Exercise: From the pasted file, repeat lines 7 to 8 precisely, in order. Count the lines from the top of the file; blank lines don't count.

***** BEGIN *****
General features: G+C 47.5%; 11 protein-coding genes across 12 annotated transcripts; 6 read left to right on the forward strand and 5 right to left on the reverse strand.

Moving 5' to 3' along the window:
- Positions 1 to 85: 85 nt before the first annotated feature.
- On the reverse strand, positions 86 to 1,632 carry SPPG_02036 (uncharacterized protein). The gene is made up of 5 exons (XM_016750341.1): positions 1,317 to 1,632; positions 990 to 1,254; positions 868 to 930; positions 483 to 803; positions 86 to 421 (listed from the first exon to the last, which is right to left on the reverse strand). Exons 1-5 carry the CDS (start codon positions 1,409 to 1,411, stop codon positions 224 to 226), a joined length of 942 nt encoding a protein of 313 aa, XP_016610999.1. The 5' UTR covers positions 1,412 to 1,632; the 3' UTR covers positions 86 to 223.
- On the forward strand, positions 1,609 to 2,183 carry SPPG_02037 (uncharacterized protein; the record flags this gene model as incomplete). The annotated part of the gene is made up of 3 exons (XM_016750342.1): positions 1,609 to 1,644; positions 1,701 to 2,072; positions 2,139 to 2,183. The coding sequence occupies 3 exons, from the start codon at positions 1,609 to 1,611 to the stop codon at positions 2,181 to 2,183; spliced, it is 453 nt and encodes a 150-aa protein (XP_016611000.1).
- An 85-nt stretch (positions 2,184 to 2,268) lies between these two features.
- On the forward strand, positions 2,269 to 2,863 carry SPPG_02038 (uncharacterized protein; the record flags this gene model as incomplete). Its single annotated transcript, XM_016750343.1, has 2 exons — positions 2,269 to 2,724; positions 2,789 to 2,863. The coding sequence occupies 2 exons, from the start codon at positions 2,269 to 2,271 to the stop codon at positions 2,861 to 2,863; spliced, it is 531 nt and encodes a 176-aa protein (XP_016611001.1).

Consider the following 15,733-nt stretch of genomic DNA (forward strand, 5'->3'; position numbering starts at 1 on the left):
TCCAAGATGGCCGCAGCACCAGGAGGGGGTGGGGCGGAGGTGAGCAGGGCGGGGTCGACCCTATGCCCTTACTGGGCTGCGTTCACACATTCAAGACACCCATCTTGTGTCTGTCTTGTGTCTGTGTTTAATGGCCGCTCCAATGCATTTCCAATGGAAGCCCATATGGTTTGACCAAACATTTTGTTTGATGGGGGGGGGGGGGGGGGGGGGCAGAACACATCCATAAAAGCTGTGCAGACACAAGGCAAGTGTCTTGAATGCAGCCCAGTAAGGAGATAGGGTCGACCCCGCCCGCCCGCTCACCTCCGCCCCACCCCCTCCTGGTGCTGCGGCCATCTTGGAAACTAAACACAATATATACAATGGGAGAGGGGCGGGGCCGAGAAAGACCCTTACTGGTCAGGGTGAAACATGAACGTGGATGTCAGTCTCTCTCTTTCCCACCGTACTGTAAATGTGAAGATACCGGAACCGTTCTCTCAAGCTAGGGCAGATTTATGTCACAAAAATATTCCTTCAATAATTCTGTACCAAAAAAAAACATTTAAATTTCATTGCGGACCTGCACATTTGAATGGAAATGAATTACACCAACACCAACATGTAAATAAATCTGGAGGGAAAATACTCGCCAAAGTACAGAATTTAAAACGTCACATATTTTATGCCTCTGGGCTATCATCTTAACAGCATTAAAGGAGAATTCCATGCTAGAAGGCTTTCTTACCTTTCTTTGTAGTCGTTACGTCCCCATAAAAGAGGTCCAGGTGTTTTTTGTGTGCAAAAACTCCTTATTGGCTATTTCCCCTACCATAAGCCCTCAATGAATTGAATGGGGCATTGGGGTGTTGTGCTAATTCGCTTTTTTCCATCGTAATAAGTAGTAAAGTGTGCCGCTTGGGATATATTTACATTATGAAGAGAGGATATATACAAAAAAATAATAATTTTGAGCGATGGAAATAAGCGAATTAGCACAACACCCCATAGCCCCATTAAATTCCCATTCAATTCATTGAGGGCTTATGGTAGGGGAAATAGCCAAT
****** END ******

- On the forward strand, positions 2,269 to 2,863 carry SPPG_02038 (uncharacterized protein; the record flags this gene model as incomplete). Its single annotated transcript, XM_016750343.1, has 2 exons — positions 2,269 to 2,724; positions 2,789 to 2,863. The coding sequence occupies 2 exons, from the start codon at positions 2,269 to 2,271 to the stop codon at positions 2,861 to 2,863; spliced, it is 531 nt and encodes a 176-aa protein (XP_016611001.1).

Consider the following 15,733-nt stretch of genomic DNA (forward strand, 5'->3'; position numbering starts at 1 on the left):